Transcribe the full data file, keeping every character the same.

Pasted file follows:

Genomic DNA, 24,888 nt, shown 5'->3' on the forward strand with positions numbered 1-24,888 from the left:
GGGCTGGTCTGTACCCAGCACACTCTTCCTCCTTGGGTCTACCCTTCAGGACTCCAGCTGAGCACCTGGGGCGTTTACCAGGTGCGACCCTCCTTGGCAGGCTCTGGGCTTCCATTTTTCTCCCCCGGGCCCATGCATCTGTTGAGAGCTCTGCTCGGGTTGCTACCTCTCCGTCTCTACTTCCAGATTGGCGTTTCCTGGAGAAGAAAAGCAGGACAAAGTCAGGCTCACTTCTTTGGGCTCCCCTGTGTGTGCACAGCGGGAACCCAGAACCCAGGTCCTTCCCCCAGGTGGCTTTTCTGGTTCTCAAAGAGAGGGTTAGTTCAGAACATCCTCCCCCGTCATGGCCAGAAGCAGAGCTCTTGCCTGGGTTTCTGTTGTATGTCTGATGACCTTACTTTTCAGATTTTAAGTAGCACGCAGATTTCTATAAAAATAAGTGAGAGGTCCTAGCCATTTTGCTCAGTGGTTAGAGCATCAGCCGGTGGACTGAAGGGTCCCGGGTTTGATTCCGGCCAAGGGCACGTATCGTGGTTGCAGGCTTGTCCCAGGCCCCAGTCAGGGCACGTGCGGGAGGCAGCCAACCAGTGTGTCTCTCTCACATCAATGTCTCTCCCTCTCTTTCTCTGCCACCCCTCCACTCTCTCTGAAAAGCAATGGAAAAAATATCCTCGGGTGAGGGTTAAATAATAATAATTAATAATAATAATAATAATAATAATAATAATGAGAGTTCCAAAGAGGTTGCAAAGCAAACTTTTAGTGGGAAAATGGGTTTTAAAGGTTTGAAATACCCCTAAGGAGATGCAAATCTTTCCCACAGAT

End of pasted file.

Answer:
Genomic DNA, 24,888 nt, shown 5'->3' on the forward strand with positions numbered 1-24,888 from the left:
GGGCTGGTCTGTACCCAGCACACTCTTCCTCCTTGGGTCTACCCTTCAGGACTCCAGCTGAGCACCTGGGGCGTTTACCAGGTGCGACCCTCCTTGGCAGGCTCTGGGCTTCCATTTTTCTCCCCCGGGCCCATGCATCTGTTGAGAGCTCTGCTCGGGTTGCTACCTCTCCGTCTCTACTTCCAGATTGGCGTTTCCTGGAGAAGAAAAGCAGGACAAAGTCAGGCTCACTTCTTTGGGCTCCCCTGTGTGTGCACAGCGGGAACCCAGAACCCAGGTCCTTCCCCCAGGTGGCTTTTCTGGTTCTCAAAGAGAGGGTTAGTTCAGAACATCCTCCCCCGTCATGGCCAGAAGCAGAGCTCTTGCCTGGGTTTCTGTTGTATGTCTGATGACCTTACTTTTCAGATTTTAAGTAGCACGCAGATTTCTATAAAAATAAGTGAGAGGTCCTAGCCATTTTGCTCAGTGGTTAGAGCATCAGCCGGTGGACTGAAGGGTCCCGGGTTTGATTCCGGCCAAGGGCACGTATCGTGGTTGCAGGCTTGTCCCAGGCCCCAGTCAGGGCACGTGCGGGAGGCAGCCAACCAGTGTGTCTCTCTCACATCAATGTCTCTCCCTCTCTTTCTCTGCCACCCCTCCACTCTCTCTGAAAAGCAATGGAAAAAATATCCTCGGGTGAGGGTTAAATAATAATAATTAATAATAATAATAATAATAATAATAATAATGAGAGTTCCAAAGAGGTTGCAAAGCAAACTTTTAGTGGGAAAATGGGTTTTAAAGGTTTGAAATACCCCTAAGGAGATGCAAATCTTTCCCACAGAT